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Riassunto: Taking the classical view that the political shapes man's consciousness, Allan Bloom considers Shakespeare as a profoundly political Renaissance dramatist. He aims to recover Shakespeare's ideas and beliefs and to make his work once again a recognized source for the serious study of moral and political problems.
In essays looking at "Julius Caesar, Othello, " and "The Merchant of Venice, " Bloom shows how Shakespeare presents a picture of man that does not assume privileged access for only literary criticism. With this claim, he argues that political philosophy offers a comprehensive framework within which the problems of the Shakespearean heroes can be viewed. In short, he argues that Shakespeare was an eminently political author. Also included is an essay by Harry V. Jaffa on the limits of politics in "King Lear."
"A very good book indeed . . . one which can be recommended to all who are interested in Shakespeare." --G. P. V. Akrigg
Allan Bloom was the John U. Nef Distinguished Service Professor on the Committee on Social Thought and the co-director of the John M. Olin Center for Inquiry into the Theory and Practice of Democracy at the University of Chicago. Harry V. Jaffa is professor emeritus at Claremont McKenna College and Claremont Graduate School.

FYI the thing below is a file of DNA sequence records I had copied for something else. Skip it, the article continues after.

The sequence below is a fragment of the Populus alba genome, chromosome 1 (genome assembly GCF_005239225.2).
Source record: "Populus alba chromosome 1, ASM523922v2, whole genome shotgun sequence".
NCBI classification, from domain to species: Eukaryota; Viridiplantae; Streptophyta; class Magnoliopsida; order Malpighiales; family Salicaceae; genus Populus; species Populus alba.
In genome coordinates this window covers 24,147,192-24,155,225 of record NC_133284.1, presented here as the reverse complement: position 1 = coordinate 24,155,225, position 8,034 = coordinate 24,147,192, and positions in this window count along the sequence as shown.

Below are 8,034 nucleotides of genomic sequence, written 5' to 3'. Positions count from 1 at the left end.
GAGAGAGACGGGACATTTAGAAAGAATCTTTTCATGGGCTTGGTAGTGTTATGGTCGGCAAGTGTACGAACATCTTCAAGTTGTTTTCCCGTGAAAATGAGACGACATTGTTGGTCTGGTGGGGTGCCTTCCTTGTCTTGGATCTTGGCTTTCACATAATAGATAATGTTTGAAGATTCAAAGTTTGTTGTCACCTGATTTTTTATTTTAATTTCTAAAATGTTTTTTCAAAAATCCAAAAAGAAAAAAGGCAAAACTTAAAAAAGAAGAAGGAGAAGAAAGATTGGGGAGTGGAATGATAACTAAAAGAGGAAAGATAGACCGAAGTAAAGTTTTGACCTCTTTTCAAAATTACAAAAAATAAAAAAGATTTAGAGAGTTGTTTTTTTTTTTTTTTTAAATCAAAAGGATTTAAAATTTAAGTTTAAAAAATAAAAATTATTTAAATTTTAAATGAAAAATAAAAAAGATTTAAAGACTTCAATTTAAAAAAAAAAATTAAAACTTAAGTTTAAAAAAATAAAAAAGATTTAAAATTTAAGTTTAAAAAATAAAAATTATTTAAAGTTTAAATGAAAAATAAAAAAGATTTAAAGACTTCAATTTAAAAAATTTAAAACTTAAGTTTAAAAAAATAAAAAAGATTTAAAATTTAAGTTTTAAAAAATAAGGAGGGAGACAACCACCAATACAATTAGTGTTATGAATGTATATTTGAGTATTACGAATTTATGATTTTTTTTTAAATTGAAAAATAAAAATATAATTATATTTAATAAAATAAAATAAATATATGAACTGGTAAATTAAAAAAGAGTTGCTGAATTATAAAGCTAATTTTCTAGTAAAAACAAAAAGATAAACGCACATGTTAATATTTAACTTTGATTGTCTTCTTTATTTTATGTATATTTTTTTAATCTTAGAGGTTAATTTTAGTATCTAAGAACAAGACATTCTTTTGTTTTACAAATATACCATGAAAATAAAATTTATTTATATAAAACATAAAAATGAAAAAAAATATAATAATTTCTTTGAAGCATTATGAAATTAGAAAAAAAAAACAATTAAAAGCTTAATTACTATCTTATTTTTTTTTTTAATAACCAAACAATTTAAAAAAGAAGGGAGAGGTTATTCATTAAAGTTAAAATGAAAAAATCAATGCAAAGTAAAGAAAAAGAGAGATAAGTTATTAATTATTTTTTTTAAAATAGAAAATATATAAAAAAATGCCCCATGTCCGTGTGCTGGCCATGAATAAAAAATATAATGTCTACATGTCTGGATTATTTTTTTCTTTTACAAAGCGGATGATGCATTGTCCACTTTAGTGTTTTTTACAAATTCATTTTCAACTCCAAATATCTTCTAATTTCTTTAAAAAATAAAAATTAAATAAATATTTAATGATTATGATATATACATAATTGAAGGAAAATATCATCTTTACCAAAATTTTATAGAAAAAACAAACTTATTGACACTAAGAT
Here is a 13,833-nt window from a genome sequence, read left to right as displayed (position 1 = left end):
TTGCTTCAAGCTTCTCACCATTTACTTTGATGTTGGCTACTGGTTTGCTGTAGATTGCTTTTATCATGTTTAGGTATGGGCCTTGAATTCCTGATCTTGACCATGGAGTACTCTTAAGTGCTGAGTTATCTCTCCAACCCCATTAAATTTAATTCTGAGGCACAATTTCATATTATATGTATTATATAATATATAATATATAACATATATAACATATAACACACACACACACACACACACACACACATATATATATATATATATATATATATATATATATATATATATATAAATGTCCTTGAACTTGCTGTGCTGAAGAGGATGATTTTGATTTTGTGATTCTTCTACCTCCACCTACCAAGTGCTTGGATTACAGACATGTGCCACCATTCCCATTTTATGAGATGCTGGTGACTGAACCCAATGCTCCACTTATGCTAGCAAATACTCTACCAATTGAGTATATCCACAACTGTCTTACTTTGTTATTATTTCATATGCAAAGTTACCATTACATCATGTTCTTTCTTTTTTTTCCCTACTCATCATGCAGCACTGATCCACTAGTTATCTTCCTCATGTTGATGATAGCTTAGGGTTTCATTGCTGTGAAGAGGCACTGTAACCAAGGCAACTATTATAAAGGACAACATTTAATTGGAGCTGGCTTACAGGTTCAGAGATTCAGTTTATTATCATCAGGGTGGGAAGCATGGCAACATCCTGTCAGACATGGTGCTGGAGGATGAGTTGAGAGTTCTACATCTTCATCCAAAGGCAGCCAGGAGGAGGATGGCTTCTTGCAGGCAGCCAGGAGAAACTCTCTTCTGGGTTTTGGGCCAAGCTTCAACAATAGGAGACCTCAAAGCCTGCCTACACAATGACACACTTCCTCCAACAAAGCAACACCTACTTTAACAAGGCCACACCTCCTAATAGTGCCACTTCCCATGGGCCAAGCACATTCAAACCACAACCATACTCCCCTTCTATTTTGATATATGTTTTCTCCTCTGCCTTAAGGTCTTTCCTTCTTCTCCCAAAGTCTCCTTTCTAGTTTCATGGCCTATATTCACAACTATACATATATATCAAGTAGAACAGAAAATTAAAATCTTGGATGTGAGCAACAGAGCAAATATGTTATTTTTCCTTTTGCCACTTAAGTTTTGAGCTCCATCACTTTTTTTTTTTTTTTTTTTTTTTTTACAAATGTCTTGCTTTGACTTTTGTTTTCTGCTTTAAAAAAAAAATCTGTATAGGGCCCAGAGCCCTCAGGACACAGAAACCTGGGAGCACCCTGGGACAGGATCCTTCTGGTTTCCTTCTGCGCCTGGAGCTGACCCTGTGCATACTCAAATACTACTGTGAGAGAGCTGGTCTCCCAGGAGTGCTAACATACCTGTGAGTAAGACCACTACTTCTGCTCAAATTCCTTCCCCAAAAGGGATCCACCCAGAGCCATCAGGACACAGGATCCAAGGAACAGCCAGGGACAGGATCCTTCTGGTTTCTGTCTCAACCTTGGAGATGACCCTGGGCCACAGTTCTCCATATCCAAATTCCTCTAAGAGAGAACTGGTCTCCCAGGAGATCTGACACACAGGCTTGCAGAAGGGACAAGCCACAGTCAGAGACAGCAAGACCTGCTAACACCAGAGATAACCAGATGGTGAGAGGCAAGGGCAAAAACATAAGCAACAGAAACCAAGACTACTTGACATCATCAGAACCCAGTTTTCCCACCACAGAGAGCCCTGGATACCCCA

L'autore: At his death in 1992, Allan Bloom was the John U. Nef Distinguished Service Professor in the Committee on Social Thought and in the College at the University of Chicago. He is the author of several books, including The Closing of the American Mind. Harry Jaffa is Henry Salvatori Research Professor of Political Philosophy Emeritus at Claremont McKenna College.
Condizione libro: Used
Descrizione libro Basic Books, 1964. Hardcover. Condizione libro: New. Codice libro della libreria DADAX0465077625